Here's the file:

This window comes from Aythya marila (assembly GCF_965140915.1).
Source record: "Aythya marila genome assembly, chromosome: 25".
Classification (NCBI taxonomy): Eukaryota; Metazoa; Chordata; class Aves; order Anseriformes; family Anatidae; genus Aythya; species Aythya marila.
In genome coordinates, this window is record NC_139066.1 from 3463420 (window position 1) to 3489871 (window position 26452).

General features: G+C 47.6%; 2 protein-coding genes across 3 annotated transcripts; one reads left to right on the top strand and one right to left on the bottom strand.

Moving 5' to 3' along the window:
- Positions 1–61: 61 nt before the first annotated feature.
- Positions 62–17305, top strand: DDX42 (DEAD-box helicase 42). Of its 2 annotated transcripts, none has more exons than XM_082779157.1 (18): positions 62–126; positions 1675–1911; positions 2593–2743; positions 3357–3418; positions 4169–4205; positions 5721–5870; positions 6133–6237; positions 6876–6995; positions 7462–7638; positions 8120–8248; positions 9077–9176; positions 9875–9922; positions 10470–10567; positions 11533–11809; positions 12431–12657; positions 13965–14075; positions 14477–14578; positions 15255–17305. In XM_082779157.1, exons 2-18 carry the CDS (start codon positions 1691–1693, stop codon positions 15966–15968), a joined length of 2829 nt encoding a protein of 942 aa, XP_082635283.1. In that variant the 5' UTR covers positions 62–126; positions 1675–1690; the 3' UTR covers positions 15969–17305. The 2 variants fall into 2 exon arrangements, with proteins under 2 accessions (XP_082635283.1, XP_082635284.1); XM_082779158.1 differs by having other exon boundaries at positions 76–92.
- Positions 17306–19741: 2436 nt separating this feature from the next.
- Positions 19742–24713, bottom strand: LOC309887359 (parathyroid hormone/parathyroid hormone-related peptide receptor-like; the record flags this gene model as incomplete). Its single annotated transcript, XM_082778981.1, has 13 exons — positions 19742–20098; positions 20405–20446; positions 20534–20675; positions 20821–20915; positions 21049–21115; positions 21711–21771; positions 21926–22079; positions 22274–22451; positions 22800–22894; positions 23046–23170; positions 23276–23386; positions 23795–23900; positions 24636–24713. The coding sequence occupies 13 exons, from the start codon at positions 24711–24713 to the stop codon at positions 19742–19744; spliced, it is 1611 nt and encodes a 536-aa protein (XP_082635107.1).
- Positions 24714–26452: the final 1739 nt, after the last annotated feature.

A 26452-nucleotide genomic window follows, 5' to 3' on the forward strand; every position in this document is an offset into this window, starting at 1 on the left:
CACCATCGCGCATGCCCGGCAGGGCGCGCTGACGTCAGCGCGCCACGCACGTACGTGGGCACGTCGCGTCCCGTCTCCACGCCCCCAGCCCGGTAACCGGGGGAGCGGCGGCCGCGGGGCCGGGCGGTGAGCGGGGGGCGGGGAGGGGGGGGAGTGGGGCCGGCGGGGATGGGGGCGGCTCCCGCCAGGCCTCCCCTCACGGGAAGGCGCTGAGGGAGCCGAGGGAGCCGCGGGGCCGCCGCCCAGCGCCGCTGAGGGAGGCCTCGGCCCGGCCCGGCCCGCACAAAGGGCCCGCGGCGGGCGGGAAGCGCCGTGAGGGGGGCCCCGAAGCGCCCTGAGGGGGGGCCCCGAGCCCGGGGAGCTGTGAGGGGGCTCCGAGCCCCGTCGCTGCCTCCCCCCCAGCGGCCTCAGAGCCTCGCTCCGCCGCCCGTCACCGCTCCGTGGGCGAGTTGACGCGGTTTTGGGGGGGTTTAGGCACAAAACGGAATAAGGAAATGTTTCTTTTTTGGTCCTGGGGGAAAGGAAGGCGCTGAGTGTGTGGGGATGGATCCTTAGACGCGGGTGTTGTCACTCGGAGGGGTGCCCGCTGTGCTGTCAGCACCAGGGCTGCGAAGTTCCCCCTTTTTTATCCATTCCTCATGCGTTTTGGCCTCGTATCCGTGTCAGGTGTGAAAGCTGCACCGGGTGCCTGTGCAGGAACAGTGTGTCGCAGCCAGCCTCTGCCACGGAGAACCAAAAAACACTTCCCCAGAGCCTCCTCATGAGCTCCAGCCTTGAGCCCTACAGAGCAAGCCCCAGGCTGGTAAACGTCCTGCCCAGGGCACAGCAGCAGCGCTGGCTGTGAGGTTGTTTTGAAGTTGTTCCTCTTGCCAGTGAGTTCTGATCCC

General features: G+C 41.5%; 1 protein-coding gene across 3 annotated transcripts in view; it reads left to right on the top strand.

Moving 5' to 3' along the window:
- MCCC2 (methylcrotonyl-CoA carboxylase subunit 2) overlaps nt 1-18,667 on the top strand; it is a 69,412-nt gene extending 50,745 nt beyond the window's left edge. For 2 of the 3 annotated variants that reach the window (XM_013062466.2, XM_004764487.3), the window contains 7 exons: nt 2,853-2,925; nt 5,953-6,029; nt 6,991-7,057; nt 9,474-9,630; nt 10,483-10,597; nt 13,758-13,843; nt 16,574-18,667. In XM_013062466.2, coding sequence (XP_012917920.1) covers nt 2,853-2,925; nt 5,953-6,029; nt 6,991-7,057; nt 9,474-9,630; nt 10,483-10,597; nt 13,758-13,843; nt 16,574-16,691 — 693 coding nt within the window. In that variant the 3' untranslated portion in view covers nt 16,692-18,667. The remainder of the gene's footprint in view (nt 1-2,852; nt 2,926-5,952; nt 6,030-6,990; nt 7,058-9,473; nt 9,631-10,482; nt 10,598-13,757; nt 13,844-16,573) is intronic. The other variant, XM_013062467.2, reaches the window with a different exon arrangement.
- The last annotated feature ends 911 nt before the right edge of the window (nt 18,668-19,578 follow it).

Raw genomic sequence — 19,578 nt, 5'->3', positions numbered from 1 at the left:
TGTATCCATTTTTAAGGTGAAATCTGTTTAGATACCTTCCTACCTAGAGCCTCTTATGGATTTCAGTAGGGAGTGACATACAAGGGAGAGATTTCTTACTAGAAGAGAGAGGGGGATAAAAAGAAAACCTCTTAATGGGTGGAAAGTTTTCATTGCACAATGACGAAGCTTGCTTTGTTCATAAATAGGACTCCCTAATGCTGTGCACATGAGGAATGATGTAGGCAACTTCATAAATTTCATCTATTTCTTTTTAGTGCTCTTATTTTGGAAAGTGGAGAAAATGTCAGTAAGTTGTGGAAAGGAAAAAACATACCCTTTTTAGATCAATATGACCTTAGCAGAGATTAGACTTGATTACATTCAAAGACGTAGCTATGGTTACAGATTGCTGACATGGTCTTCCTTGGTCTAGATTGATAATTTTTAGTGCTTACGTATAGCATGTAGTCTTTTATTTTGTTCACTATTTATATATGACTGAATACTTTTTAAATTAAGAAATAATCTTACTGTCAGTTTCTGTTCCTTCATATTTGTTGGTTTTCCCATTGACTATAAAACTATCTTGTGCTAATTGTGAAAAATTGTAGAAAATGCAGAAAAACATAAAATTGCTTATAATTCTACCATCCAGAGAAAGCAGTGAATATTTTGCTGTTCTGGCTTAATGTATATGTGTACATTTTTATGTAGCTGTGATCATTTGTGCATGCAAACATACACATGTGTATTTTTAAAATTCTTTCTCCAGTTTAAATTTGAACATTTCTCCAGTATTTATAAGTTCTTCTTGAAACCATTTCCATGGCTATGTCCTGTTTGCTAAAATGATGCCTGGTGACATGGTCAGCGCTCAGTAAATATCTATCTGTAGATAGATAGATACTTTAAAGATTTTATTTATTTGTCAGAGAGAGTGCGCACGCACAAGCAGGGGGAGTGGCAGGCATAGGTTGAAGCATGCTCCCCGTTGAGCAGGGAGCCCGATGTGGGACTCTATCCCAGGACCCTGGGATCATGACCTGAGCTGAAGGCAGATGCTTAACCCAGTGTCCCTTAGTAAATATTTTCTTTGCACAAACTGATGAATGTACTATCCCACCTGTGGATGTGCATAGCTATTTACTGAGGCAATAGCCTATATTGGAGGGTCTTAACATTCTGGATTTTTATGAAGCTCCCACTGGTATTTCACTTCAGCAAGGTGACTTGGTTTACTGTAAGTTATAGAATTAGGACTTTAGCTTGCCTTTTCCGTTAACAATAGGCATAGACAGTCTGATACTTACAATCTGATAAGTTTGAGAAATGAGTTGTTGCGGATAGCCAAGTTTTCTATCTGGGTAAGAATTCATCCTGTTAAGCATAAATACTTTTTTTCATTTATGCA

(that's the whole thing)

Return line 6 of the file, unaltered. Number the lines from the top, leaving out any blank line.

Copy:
Moving 5' to 3' along the window: